"Until when death comes to one of them, he says ‘My Lord, send me back, so I may do good in that which I left behind.’ Never! It is only a word he is saying; and behind them (the disbelievers) is a barrier until the Day they are resurrected." (Quran 23:99 & 100)
Death is the end of our transitory life in this world and the beginning of our infinite life in the Hereafter. Islam, therefore, requires us to believe in Paradise and Hell. We are born into this life, and then we die; after we are resurrected we will begin a new and everlasting life in the Hereafter. God also explains that if we were to ‘go back and try again’ it would be pointless because we would undoubtedly repeat our mistakes.
"But if they were returned to the world, they would certainly revert to that which they were forbidden." (Quran 6:28)
Our actions, deeds and beliefs determine our Hereafter, and we have free will to choose how we behave. Thus, our behavior in this world is crucial. In order to guarantee our place in Paradise, a believer must live a good and righteous life.
"Whoever acts righteously — whether male or female — and is a true believer, We will surely give them a good life (in this world with respect, contentment and lawful provision), and We shall pay them certainly a reward in proportion to the best of what they used to do (i.e., Paradise in the Hereafter)." (Quran 16:97)
While there is no concept of karma in Islam, there is indeed a connection between our deeds and actions and our future, both in this world and in the next. Every person must face the consequences of their actions. But rather than being subject to an immutable law where man is helpless, Islam offers us ways to change our destiny and choose our destination. When we obey God’s laws and instructions we are on a path to a blissful Hereafter. If on the other hand, we choose to disobey God there is always a door open to forgiveness. God will accept our repentance, and He makes it easy for us to turn to Him. He judges all our actions and is the One who determines our ultimate outcome.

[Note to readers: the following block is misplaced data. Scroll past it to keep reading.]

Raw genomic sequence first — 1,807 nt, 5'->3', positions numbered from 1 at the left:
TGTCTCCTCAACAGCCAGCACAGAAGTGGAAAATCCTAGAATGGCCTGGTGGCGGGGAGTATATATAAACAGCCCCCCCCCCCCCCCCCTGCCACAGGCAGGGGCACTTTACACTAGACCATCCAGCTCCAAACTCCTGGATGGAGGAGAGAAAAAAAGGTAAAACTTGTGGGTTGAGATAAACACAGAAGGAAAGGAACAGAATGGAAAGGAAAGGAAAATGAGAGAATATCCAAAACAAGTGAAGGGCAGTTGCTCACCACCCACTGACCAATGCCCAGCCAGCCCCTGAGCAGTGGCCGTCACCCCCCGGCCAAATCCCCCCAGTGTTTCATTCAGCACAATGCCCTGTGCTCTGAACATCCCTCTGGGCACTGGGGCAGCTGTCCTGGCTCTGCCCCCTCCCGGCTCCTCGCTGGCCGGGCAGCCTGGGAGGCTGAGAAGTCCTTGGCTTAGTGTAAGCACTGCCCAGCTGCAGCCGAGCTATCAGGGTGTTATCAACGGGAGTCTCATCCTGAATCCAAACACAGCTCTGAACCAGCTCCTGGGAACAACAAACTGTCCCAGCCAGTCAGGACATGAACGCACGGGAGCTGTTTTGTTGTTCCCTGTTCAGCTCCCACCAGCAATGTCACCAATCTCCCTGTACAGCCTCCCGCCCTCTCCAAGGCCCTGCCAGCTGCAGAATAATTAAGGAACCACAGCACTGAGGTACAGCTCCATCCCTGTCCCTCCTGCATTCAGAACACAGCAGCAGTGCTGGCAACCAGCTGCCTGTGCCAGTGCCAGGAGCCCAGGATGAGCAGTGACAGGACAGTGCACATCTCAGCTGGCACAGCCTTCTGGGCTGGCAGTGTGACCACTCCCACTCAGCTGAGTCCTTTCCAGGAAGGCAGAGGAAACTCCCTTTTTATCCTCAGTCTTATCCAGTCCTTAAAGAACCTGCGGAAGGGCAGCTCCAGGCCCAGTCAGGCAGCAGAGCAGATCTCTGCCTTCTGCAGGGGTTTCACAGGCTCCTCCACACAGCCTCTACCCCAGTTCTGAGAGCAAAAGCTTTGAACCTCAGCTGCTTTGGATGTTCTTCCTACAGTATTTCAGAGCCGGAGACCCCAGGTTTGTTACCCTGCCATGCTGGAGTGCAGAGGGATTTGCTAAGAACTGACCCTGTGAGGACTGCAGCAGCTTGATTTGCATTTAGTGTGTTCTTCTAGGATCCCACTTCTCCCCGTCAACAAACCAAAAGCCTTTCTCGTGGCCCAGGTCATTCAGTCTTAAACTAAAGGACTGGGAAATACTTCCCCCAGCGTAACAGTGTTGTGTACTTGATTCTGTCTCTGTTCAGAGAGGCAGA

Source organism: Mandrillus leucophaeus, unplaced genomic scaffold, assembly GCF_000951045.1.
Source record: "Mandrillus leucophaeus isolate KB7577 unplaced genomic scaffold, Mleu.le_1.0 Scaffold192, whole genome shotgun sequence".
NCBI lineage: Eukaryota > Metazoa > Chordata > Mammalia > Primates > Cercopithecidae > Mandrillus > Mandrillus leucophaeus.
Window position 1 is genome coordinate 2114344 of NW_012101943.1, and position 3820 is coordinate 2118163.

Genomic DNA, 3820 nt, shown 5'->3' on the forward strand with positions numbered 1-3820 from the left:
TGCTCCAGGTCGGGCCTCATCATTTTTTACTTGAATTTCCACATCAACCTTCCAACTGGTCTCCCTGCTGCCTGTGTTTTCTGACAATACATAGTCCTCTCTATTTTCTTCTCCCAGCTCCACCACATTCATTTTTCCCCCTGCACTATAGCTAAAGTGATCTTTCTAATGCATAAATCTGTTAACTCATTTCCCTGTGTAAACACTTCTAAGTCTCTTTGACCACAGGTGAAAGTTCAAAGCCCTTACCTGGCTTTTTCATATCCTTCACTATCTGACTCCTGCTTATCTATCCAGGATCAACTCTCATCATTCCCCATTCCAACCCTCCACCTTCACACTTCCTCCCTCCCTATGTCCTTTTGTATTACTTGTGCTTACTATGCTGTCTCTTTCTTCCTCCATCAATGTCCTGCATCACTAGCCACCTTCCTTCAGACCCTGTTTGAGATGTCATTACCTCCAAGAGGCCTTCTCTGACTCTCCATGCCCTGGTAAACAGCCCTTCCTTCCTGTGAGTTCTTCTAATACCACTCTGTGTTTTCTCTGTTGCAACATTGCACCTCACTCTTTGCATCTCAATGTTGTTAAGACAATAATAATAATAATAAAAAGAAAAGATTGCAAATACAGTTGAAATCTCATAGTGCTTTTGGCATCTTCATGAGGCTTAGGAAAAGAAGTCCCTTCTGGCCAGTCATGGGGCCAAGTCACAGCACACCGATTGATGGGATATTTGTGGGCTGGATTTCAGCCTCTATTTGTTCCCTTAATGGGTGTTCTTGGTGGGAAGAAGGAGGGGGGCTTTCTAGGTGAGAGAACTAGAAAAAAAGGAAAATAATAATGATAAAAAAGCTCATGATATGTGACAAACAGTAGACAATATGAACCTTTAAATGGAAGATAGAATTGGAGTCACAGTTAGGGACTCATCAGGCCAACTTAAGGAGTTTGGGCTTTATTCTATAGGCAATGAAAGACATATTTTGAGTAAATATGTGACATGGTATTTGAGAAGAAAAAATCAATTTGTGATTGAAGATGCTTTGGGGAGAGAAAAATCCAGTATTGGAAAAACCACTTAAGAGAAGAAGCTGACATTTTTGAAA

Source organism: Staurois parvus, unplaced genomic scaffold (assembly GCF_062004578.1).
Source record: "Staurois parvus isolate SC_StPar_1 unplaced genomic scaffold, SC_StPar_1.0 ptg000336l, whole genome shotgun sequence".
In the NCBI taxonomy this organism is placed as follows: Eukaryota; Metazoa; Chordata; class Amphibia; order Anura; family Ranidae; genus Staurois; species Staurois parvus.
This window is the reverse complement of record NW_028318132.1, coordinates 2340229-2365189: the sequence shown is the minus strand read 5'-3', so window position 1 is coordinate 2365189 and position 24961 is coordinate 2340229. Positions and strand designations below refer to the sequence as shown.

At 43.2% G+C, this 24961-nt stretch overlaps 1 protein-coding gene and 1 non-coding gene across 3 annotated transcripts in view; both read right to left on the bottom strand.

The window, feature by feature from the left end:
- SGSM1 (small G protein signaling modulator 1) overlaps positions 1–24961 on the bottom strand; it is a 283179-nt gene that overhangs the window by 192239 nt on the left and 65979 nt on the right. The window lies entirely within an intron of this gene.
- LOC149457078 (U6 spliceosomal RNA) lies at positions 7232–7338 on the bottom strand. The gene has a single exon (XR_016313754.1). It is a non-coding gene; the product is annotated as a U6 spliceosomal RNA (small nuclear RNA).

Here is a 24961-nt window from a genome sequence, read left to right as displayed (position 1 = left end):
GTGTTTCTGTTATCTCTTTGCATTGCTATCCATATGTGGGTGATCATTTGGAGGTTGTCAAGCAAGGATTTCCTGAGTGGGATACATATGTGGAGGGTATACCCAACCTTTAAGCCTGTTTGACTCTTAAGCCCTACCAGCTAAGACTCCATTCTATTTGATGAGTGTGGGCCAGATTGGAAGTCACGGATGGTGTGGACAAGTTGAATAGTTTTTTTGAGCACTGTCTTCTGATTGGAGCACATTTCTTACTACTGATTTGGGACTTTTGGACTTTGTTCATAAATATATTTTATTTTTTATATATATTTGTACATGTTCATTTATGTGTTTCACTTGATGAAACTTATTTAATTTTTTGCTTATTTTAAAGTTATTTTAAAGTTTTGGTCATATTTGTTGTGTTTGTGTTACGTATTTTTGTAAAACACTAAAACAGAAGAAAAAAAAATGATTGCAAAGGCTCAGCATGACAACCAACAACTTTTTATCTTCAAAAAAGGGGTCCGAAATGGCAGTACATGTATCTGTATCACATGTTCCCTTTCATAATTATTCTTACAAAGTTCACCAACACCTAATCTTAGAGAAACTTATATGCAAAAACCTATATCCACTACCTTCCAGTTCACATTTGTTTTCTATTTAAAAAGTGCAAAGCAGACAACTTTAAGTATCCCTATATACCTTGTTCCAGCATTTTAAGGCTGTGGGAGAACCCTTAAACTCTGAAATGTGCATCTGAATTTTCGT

Islam says that good actions lead to good outcomes and bad actions inevitably lead to bad outcomes. However, we have the chance to wipe out our sins with repentance and good behavior.
"…Verily, good deeds wipe out misdeeds (i.e., small sins). That is a reminder for the mindful (those who accept advice)." (Quran 11:114)
Prophet Muhammad, may the mercy and blessings of God be upon him, tells us to fear God and that following a bad deed with a good deed will wipe out the bad deed. He continues his advice by reminding us to have a good attitude and good manners towards others.
The concept of karma, due to its undeniable and unbreakable association to reincarnation, is a theory that is not acceptable in Islam. However, karma, as it is incorrectly understood nowadays, is close to the Islamic idea that righteousness is always attainable. A person is strongly encouraged to be morally upright and respectful to everyone and everything on this earth. Islam is a set of guidelines made specifically for humankind by our Creator.
Castro, J, 2013 What is Karma? Accessed at: https://www.livescience.com/41462-what-is-karma.html
Jayaram, V, The Concept of Karma in Hinduism. Accessed at: https://www.hinduwebsite.com/conceptofkarma.asp
ReligionFacts.com Karma (Hinduism). 2016. Accessed at: www.religionfacts.com/hinduism/karma